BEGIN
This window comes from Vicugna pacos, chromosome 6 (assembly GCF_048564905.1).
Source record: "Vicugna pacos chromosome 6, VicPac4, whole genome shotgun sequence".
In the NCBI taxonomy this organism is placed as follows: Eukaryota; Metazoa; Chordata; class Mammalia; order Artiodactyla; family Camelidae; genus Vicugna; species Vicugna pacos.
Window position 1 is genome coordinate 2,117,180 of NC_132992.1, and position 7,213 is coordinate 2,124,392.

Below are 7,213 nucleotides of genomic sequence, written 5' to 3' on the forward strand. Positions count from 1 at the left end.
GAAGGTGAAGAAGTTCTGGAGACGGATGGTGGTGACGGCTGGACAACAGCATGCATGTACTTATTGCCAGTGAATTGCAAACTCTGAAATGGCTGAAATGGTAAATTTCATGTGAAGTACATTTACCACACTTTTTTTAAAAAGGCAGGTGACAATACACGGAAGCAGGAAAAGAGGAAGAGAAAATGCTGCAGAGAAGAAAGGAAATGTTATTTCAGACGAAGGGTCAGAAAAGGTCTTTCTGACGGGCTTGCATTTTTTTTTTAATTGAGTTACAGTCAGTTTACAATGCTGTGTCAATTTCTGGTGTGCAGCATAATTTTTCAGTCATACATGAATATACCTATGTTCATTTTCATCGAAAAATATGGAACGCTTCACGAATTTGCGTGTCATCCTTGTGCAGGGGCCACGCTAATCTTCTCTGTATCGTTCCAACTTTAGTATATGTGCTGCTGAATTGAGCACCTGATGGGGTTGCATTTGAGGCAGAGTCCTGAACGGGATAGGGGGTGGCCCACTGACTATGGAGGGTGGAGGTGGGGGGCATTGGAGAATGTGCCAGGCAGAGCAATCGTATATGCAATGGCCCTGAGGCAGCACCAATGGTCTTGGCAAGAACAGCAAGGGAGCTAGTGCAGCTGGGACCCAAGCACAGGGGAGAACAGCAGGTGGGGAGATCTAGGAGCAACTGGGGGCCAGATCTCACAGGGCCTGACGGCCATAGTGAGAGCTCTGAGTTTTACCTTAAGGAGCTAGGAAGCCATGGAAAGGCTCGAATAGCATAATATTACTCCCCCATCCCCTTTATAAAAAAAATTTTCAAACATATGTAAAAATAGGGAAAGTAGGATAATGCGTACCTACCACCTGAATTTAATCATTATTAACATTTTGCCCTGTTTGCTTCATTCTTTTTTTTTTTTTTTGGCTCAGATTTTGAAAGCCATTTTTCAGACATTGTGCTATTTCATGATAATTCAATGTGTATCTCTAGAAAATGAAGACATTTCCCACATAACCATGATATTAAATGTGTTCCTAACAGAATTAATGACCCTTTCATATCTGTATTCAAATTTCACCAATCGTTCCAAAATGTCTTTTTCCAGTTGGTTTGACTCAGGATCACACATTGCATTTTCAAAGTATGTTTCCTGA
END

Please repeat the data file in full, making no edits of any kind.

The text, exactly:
This window comes from Vicugna pacos, chromosome 6 (assembly GCF_048564905.1).
Source record: "Vicugna pacos chromosome 6, VicPac4, whole genome shotgun sequence".
In the NCBI taxonomy this organism is placed as follows: Eukaryota; Metazoa; Chordata; class Mammalia; order Artiodactyla; family Camelidae; genus Vicugna; species Vicugna pacos.
Window position 1 is genome coordinate 2,117,180 of NC_132992.1, and position 7,213 is coordinate 2,124,392.

Below are 7,213 nucleotides of genomic sequence, written 5' to 3' on the forward strand. Positions count from 1 at the left end.
GAAGGTGAAGAAGTTCTGGAGACGGATGGTGGTGACGGCTGGACAACAGCATGCATGTACTTATTGCCAGTGAATTGCAAACTCTGAAATGGCTGAAATGGTAAATTTCATGTGAAGTACATTTACCACACTTTTTTTAAAAAGGCAGGTGACAATACACGGAAGCAGGAAAAGAGGAAGAGAAAATGCTGCAGAGAAGAAAGGAAATGTTATTTCAGACGAAGGGTCAGAAAAGGTCTTTCTGACGGGCTTGCATTTTTTTTTTAATTGAGTTACAGTCAGTTTACAATGCTGTGTCAATTTCTGGTGTGCAGCATAATTTTTCAGTCATACATGAATATACCTATGTTCATTTTCATCGAAAAATATGGAACGCTTCACGAATTTGCGTGTCATCCTTGTGCAGGGGCCACGCTAATCTTCTCTGTATCGTTCCAACTTTAGTATATGTGCTGCTGAATTGAGCACCTGATGGGGTTGCATTTGAGGCAGAGTCCTGAACGGGATAGGGGGTGGCCCACTGACTATGGAGGGTGGAGGTGGGGGGCATTGGAGAATGTGCCAGGCAGAGCAATCGTATATGCAATGGCCCTGAGGCAGCACCAATGGTCTTGGCAAGAACAGCAAGGGAGCTAGTGCAGCTGGGACCCAAGCACAGGGGAGAACAGCAGGTGGGGAGATCTAGGAGCAACTGGGGGCCAGATCTCACAGGGCCTGACGGCCATAGTGAGAGCTCTGAGTTTTACCTTAAGGAGCTAGGAAGCCATGGAAAGGCTCGAATAGCATAATATTACTCCCCCATCCCCTTTATAAAAAAAATTTTCAAACATATGTAAAAATAGGGAAAGTAGGATAATGCGTACCTACCACCTGAATTTAATCATTATTAACATTTTGCCCTGTTTGCTTCATTCTTTTTTTTTTTTTTTGGCTCAGATTTTGAAAGCCATTTTTCAGACATTGTGCTATTTCATGATAATTCAATGTGTATCTCTAGAAAATGAAGACATTTCCCACATAACCATGATATTAAATGTGTTCCTAACAGAATTAATGACCCTTTCATATCTGTATTCAAATTTCACCAATCGTTCCAAAATGTCTTTTTCCAGTTGGTTTGACTCAGGATCACACATTGCATTTTCAAAGTATGTTTCCTGA